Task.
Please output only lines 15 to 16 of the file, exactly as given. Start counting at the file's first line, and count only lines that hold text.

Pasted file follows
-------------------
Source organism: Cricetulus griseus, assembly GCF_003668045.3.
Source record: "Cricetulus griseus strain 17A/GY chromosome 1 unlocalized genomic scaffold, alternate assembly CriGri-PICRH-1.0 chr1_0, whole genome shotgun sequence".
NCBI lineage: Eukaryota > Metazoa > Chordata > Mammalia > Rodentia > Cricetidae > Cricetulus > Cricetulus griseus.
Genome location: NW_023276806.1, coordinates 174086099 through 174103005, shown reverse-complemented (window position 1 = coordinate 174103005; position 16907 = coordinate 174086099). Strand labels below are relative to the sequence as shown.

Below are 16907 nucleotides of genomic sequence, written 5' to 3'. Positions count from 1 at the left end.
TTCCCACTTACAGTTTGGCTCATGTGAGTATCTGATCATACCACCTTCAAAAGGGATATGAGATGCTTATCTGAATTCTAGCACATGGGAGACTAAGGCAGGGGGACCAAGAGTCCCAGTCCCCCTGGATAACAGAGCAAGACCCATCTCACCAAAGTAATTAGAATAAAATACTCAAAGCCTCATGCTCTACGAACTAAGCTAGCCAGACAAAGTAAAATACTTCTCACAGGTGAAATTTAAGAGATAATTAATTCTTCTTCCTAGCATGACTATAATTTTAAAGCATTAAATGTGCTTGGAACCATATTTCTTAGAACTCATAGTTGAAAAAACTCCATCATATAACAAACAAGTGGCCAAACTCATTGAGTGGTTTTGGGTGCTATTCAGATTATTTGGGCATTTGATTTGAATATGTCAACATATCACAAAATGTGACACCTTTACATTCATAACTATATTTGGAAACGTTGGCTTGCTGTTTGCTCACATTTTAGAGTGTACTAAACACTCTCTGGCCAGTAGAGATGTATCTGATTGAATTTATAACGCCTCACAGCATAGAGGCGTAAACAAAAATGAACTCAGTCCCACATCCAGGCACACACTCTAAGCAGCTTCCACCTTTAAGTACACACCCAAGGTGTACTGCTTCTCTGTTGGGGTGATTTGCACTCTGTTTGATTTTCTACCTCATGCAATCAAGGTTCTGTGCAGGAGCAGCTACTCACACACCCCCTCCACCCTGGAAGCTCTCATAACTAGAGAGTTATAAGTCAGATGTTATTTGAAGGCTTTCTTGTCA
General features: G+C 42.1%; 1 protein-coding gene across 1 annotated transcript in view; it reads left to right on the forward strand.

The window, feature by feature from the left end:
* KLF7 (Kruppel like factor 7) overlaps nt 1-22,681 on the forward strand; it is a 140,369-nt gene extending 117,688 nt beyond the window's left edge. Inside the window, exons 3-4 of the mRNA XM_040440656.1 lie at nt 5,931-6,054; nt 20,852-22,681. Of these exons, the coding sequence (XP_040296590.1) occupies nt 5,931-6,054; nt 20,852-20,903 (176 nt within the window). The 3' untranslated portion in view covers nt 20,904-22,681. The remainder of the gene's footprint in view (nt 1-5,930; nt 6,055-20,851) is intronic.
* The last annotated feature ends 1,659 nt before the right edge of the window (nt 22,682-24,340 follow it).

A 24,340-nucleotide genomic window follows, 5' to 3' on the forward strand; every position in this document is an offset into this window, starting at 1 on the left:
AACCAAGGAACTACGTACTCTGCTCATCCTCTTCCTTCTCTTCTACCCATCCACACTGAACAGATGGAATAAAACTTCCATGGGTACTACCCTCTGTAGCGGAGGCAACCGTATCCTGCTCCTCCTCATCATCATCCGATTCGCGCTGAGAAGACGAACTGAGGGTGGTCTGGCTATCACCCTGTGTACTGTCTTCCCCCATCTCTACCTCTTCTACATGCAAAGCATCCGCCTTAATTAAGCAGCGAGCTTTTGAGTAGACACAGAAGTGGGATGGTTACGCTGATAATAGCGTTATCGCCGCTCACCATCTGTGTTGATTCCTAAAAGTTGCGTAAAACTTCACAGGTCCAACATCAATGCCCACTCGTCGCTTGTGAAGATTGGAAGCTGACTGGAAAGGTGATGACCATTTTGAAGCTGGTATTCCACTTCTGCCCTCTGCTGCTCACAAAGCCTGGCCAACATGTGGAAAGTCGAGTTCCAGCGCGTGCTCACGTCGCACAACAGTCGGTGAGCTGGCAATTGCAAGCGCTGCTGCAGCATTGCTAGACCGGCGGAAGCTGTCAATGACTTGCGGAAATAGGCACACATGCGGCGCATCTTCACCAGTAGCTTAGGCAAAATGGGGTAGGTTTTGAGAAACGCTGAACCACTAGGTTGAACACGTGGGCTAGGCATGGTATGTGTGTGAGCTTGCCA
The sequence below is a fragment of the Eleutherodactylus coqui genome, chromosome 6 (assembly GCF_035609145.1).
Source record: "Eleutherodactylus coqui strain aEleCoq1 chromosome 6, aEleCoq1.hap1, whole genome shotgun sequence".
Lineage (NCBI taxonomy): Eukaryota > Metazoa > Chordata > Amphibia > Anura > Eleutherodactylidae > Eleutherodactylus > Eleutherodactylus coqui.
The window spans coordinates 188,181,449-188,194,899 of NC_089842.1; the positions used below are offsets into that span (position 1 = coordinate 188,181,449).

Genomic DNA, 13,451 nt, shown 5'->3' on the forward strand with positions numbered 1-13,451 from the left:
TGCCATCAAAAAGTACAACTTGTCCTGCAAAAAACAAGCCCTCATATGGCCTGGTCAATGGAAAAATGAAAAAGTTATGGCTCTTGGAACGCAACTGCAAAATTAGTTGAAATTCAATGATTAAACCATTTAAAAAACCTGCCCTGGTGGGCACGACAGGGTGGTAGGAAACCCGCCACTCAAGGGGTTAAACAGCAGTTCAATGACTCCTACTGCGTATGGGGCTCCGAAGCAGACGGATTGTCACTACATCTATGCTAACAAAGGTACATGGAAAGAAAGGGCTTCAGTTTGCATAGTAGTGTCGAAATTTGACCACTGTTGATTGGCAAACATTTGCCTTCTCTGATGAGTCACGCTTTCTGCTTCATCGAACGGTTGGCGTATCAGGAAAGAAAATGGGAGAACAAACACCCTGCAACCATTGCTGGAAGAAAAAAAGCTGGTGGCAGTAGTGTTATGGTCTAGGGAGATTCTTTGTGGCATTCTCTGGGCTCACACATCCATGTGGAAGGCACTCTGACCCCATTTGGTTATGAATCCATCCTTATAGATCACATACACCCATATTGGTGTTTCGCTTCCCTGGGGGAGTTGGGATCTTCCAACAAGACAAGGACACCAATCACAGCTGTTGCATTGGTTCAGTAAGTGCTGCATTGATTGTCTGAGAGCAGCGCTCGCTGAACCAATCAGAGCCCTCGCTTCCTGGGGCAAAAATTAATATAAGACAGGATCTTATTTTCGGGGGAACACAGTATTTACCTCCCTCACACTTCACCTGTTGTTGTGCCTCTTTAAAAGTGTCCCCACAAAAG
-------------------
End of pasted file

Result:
Lineage (NCBI taxonomy): Eukaryota > Metazoa > Chordata > Amphibia > Anura > Eleutherodactylidae > Eleutherodactylus > Eleutherodactylus coqui.
The window spans coordinates 188,181,449-188,194,899 of NC_089842.1; the positions used below are offsets into that span (position 1 = coordinate 188,181,449).